Famous as the backdrop for the Lord of the Rings and Hobbit movies, New Zealand really is a natural paradise. However it is at the bottom of the world and takes a bit of commitment to get there. For a start it’s a 15 hour flight from the Americas, or a 30 hour flight from Europe, and then it can be a tricky place to do affordably. The NZ dollar has been high the last few years and the cost of living always increases.
As a visitor it’s all too easy to spend your money on the huge range of great craft beers or on sampling some of the once-in-a -lifetime adventures – for example heli-skiing over Franz Josef, whale watching at Kaikoura or winery tours on Waiheke Island.
The expensive way to do it is to stay in hotels, rent a new mobile home, stay longer in the cities, and do all the Lord of the Rings tour guide experiences advertised. And if you have some funds then definitely there’s some great tourist experiences to take advantage of.
But as the German backpackers have always known there’s ways to make it more affordable for the average traveller.
To make it worthwhile consider staying a longer time. Although a small country it’s very diverse with mountains, beaches, and forests all within driving distances of the main cities, and you can easily spend a few months on the road exploring. The South Island has the more spectacular scenery while the North Island has more of the beautiful people.
The best time to go (unless you’re a skier) is over the summer months, December to March, when it’s hot. So if you go earlier there’s more chance of getting good deals and also it’s less crowded at the popular spots. Consider going early, from August, before the high season and stay for summer, or stay later into April when it can still be warm.
Here are some tips for doing it the cheaper way.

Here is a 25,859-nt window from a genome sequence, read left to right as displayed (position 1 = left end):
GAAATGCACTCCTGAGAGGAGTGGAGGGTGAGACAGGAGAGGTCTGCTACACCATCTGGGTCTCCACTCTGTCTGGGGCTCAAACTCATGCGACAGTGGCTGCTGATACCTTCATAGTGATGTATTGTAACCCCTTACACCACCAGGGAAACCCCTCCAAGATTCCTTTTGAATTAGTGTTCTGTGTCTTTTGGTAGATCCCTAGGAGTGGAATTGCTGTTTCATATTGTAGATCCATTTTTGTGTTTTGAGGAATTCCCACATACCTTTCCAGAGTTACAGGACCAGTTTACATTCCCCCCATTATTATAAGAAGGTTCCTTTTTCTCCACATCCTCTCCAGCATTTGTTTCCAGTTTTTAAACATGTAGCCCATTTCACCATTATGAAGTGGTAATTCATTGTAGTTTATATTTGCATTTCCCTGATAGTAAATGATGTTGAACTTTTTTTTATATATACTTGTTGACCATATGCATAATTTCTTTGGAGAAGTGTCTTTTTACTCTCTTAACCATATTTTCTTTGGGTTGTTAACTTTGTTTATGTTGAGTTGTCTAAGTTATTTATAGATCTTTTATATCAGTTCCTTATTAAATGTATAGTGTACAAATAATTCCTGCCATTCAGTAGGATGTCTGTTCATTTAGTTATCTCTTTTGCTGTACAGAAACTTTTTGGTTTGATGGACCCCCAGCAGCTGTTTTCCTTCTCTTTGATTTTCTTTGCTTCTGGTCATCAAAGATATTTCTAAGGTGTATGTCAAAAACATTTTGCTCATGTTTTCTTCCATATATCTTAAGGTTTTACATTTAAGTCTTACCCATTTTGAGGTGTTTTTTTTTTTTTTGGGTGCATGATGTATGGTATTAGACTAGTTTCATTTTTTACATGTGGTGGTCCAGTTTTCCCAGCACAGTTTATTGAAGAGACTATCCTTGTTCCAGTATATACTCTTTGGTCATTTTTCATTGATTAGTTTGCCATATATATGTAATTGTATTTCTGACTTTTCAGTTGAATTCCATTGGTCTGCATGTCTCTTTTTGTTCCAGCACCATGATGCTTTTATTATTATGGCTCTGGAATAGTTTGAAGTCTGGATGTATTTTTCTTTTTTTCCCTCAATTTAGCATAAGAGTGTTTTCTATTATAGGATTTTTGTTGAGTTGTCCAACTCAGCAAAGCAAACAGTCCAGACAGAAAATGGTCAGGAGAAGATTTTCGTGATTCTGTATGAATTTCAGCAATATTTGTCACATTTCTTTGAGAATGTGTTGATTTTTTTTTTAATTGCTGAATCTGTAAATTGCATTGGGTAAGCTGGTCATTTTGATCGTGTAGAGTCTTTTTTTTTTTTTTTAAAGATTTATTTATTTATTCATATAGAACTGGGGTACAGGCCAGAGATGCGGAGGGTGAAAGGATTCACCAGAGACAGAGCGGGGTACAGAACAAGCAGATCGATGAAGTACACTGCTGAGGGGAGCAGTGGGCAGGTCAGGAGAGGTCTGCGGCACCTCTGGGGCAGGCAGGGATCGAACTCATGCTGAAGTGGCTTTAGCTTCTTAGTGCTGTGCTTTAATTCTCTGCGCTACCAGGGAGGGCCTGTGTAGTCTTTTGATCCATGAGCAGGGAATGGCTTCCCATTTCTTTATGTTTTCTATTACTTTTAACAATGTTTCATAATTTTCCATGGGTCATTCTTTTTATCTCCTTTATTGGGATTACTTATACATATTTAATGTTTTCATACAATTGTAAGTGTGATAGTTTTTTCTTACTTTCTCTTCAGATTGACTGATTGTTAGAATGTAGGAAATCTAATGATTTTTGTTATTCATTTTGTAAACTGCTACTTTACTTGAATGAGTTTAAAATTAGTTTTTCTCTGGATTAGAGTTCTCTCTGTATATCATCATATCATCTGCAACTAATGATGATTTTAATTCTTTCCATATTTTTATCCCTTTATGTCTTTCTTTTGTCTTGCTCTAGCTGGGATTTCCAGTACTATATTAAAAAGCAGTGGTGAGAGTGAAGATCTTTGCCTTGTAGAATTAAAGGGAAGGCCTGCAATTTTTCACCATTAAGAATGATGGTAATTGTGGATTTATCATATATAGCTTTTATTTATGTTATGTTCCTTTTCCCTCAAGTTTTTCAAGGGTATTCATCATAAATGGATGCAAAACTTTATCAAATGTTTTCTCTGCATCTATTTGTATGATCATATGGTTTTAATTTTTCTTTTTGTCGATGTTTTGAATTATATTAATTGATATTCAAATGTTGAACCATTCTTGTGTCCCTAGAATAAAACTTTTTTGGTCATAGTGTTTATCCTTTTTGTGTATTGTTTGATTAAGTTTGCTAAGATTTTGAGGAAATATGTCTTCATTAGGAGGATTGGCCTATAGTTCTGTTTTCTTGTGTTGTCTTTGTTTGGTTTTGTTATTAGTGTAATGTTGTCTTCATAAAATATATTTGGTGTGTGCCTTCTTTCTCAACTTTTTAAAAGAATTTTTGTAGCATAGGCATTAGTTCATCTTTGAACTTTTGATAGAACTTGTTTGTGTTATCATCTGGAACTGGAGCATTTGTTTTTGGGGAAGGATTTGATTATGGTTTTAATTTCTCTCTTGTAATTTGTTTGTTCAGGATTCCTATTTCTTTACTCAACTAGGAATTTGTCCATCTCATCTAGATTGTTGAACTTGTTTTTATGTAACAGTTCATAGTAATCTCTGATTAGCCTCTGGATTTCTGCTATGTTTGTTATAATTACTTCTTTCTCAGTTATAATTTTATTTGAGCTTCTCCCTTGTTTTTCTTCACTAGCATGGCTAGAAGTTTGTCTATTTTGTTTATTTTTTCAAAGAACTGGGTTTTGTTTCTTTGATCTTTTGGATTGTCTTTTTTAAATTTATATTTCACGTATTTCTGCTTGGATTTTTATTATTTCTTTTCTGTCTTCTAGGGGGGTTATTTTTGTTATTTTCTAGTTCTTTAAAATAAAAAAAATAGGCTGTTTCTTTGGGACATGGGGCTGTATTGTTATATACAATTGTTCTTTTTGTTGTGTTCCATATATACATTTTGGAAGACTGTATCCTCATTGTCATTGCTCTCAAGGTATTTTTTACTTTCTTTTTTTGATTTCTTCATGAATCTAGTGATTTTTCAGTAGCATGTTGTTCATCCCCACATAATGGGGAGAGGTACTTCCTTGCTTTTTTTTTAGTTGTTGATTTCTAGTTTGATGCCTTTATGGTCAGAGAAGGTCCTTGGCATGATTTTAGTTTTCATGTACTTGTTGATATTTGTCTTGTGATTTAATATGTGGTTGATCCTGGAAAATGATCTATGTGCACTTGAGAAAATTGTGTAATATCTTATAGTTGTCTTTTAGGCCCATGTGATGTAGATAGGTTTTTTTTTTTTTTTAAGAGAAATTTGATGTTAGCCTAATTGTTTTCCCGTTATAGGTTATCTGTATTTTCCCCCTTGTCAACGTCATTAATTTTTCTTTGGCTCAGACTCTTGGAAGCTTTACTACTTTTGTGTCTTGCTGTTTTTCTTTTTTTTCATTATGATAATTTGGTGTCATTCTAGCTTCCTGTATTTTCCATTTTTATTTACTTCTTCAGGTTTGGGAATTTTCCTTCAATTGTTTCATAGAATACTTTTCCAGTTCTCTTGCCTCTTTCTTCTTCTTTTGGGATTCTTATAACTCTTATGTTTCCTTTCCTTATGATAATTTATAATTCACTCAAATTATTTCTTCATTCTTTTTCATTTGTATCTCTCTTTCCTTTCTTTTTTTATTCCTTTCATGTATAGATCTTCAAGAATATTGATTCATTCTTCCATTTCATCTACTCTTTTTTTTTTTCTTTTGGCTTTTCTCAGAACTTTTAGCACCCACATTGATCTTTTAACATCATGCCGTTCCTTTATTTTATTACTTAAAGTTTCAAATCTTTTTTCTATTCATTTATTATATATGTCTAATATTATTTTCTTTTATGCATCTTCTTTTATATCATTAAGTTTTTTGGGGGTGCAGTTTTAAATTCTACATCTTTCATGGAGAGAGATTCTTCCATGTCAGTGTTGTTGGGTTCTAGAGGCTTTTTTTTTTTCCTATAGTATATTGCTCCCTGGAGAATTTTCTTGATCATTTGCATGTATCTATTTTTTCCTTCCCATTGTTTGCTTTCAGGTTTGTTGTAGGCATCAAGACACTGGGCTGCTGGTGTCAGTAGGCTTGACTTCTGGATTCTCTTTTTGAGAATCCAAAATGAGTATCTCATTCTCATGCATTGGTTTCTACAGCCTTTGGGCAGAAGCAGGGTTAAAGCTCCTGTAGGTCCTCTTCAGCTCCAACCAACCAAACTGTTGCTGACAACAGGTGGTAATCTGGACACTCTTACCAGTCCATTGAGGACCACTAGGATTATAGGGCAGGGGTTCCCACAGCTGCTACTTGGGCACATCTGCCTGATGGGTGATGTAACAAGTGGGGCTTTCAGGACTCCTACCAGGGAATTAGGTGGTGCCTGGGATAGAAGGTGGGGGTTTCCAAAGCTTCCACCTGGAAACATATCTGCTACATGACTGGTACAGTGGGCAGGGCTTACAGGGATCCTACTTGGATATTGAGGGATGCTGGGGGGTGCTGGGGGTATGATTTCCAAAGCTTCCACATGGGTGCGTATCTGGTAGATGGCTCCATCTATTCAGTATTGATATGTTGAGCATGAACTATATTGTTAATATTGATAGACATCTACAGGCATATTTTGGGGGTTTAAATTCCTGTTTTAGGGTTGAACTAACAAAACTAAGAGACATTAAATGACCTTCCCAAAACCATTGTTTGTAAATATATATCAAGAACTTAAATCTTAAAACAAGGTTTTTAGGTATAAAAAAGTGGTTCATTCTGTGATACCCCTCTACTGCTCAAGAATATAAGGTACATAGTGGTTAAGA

- Working holiday
If you’re under 30 and lucky enough to come from a country with an agreement with NZ (immigration.govt.nz) then a working holiday can pay your way, and you can get a closer look at NZ culture from the inside. You could live in a city for a few months and then travel, or you could do seasonal jobs such as fruit picking to travel around as you work.
- Travel in your own van
If you buy a camper van once you’re there, and are smart about when you sell, the cost can come back to you at the end of the trip when you sell it. In a camper you have your own freedom and can go where you like, and you are self-sufficient.*
- Cook for yourself
Whether you’re travelling in a van or staying in hostels, aim to cook for yourself as much as you can. Eating out will erode your funds quickly, and you can save for the travel experiences. Eat out for special occasions, or when you need to.
- Go to Nature direct
The big drawcard of this country is the natural experience, but it’s also where lots of tourists rely on guided activities to experience it. For sure it’s easiest to rely on tours, and there’s an added value in having an expert show you round, but if you know where you want to go and do a little research yourself you can design your own trip.
Go camping – there are privately run holiday parks throughout the country, usually next to the beach where you can camp or park your van. There are also campsites in conservation areas maintained by the state. They are kept in great condition in beautiful places. Just be aware the busiest time is end of December and January, when most Kiwis are on holiday too.
The forests are best experienced by walking through them. If you’re well prepared for tramping then do one of the Great Walks, which cost just a small fee for staying in the huts.*
The easiest walk in the country is the beautiful Abel Tasman walk, which goes from beach to beach, and can also be visited for just a day. If you’re more ambitious then do one of the Milford Sound walks. Tongariro Crossing is a one day 8 hour walk across an active volcano.
There’s lots of amazing day walks that can be done from a nearby hostel base.
If you just want to surf and play guitar go to Raglan and stay at Solscape ecolodge.
- Backpacker it, or camp
Check out the Hostel networks and meet lots of other travellers. It’s still relatively cheap, very social and some of them are destinations in their own right.
As already said above, the campsites are not just in beautiful places but are the cheapest kind of accommodation.
Woofing is the volunteer network for organic farms (Willing Workers on Organic Farms). The deal is you do a few hours work each day and you don’t need to pay accommodation and food is provided. You also get to meet the locals, see some lush different properties and communities, and contribute to good projects.
* Freedom camping doesn’t work so well these days, local councils can be strict and move you on
* If you’re doing the serious walks do it properly and make sure you’re prepared – take good shoes, warm clothes, equipment – these are things you can keep, or resell after.